Toyota’s 2018 C-HR is an all-new model for the brand. The letters stand for Coupe High-Rider, but if assigned to a recognized car market category, the C-HR is a subcompact crossover. Like an SUV, it rides higher than a car and has four doors and a hatch, but unlike an SUV it has wild styling and isn’t available with all-wheel drive.
C-HR’s second row door handles are camouflaged, located up near the roof to give the car a coupelike appearance. Users with manicured fingernails will appreciate that the handles work by grabbing, not lifting.
There are two C-HR trim levels: XLE and XLE Premium. Including the destination charge of $960, pricing starts at $23,460 for the XLE and $25,310 for the XLE premium.
The nicely-equipped XLE base model includes dual zone climate control, 7-inch audio display screen, tilt and telescoping steering wheel, front bucket seats, Bluetooth, dynamic radar cruise control, lane departure alert, 18-inch sport alloy wheels and Safety Sense, Toyota’s comprehensive group of safety equipment.
Additional features standard or available as options on the XLE Premium include color-matched front and rear passenger door handles with touch-sensor lock and unlock capability, integrated front fog lights, keyless entry with push button start, heated front seats with power lumbar adjustment for the driver, and power side mirrors with turn signals, blind spot warning indicators, puddle lights with “Toyota C-HR” projection, and auto-folding functionality.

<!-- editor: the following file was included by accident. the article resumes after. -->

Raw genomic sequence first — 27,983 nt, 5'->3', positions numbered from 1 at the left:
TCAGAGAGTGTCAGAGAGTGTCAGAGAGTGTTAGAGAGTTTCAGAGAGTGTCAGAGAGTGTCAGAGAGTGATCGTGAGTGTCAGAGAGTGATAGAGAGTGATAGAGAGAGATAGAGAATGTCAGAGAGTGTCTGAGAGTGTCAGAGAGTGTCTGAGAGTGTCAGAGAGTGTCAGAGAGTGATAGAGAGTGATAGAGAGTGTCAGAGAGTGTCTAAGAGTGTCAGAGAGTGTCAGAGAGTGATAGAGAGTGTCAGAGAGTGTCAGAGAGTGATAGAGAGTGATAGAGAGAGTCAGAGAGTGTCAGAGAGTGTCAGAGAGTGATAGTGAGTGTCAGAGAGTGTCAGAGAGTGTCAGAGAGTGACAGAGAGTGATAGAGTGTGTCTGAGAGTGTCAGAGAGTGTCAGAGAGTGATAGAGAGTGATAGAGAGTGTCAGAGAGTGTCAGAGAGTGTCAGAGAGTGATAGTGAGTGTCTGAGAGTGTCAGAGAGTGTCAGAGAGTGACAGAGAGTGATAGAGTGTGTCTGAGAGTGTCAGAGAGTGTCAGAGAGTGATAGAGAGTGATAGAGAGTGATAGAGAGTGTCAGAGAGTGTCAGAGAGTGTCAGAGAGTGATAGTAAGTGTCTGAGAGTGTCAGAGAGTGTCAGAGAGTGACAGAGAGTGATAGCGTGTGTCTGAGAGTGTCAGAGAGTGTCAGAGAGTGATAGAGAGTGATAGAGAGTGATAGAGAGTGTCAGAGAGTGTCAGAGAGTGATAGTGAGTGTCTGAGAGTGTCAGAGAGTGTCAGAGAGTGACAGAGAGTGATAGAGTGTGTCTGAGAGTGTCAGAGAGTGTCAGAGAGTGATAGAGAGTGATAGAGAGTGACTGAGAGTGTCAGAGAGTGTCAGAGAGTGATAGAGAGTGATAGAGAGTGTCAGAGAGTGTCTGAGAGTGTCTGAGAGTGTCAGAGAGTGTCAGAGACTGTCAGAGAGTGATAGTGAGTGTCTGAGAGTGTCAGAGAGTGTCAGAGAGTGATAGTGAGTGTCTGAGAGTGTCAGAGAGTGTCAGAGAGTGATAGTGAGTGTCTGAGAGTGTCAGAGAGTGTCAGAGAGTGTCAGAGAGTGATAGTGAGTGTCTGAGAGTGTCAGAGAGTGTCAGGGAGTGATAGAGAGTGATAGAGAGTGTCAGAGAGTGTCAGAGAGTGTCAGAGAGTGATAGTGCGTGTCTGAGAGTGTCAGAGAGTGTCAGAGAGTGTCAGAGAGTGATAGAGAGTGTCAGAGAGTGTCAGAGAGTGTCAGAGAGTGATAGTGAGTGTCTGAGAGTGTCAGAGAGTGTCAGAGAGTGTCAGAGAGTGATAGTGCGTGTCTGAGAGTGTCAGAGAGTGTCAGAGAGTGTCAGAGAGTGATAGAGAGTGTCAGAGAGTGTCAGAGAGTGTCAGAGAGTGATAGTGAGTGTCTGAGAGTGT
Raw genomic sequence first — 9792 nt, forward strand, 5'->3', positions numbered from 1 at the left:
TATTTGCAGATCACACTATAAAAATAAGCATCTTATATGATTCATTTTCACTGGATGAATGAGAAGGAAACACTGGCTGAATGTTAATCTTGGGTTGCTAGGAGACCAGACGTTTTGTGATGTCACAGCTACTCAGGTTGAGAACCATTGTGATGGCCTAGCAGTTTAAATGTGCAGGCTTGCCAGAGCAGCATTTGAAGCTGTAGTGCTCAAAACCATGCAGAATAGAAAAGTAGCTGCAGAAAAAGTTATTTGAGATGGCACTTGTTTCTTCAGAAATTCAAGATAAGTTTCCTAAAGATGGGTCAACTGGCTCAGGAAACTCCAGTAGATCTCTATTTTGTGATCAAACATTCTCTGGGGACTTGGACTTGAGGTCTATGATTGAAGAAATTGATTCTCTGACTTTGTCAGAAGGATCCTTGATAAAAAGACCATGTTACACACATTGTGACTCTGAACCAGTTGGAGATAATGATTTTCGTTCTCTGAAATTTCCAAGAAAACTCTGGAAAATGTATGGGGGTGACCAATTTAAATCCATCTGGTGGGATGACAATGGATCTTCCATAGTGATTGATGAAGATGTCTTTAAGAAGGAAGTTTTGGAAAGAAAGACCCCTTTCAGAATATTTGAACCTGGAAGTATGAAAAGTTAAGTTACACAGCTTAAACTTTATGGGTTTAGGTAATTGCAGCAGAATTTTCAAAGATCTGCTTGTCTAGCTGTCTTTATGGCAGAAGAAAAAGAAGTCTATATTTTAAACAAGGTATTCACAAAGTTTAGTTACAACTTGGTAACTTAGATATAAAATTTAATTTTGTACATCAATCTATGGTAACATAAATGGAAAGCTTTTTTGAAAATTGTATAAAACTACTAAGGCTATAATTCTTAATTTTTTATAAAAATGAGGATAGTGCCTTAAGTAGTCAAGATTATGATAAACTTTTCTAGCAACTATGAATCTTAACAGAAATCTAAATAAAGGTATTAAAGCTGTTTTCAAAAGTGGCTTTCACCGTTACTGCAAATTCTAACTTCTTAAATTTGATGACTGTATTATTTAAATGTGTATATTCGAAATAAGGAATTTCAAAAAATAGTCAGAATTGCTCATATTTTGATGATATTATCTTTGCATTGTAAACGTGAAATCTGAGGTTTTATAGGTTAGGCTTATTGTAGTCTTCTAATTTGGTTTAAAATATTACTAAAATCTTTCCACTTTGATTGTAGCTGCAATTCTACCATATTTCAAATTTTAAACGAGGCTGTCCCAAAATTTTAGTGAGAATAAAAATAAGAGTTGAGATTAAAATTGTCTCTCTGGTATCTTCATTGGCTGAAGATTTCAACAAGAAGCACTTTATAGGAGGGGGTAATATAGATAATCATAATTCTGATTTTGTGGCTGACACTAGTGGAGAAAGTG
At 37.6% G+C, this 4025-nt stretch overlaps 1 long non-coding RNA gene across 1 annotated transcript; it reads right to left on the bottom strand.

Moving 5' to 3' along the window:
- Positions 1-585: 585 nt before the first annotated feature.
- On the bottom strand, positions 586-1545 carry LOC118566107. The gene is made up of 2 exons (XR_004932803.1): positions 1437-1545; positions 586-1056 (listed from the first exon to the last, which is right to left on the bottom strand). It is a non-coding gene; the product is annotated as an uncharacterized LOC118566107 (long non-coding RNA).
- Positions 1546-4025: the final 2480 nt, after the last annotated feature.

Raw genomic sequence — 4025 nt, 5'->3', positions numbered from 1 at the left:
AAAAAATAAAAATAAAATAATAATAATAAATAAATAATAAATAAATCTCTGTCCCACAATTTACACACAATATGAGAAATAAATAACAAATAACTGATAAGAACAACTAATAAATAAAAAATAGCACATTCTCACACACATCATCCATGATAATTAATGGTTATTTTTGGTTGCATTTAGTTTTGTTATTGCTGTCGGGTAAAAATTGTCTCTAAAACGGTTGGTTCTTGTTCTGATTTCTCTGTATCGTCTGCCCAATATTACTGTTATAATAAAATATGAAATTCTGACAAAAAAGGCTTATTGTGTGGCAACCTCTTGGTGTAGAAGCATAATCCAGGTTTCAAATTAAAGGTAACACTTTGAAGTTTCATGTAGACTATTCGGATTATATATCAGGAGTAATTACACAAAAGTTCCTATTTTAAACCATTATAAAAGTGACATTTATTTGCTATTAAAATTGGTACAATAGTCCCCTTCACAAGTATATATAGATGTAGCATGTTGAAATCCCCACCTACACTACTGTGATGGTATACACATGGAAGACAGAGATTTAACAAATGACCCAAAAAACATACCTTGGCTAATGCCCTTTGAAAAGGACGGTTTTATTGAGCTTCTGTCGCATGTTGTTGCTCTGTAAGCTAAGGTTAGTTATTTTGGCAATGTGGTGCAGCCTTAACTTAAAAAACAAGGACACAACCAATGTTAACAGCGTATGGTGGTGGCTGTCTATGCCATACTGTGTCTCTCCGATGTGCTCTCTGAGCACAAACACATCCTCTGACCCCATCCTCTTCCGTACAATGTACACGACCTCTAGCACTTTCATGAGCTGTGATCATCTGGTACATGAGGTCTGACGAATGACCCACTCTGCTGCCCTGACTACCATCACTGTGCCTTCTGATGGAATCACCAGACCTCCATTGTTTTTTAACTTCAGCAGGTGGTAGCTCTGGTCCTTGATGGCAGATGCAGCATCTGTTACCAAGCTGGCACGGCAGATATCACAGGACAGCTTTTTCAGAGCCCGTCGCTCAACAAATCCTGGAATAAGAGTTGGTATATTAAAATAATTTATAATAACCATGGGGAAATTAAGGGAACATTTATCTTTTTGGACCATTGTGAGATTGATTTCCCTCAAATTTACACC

Both versions come with a 144-horsepower four-cylinder engine with 139 lb-ft of torque, and a continuously variable transmission. Fuel economy ratings are 27 mpg city, 31 mpg highway, and 29 mpg combined.
My tester was an XLE Premium model.
The Toyota C-HR’s exterior design is undeniably striking, but in some ways that works against it because there’s an expectation of high performance. The four-cylinder engine is acceptable for city driving or freeway stop-and-go situations, or in the hands of drivers who don’t live for lively acceleration, but outside those parameters it is probably best described as lackluster. Fortunately, the C-HR doesn’t come up short on handling and I had considerable fun with it on the famed winding backroads of Snohomish County, and beyond.
Cabin space is generous for the front seats, cramped for rear seats — a completely expected arrangement in a subcompact. Little kids could fit fine in back. What the cabin lacks is smartphone integration including Apple CarPlay and Android Auto capability, and there is no navigation system available on the C-HR. This could be a deal breaker for tech-shaming car shoppers, or a cause for celebration for others.
Nineteen cubic feet of cargo space is available with second row seats in use, and 36.4 cubic feet with seats folded. They fold flat, a boon for cargo carrying. At the feed store, two 40-pound bags of black oil sunflower seeds and a 50-pound bag of cracked corn – a common haul for winter bird feeding – fit into my C-HR tester without a sweat, and there was still plenty of room left over.
2018 TOYOTA C-HR XLE PREMIUM
Base price, including destination charge: $25,310
Price as driven: $26,375
Mary Lowry is an independent automotive writer who lives in Snohomish County. She is a member of the Motor Press Guild, and a member and past president of the Northwest Automotive Press Association. Vehicles are provided by the manufacturers as a one-week loan for review purposes only. In no way do the manufacturers control the content of the reviews.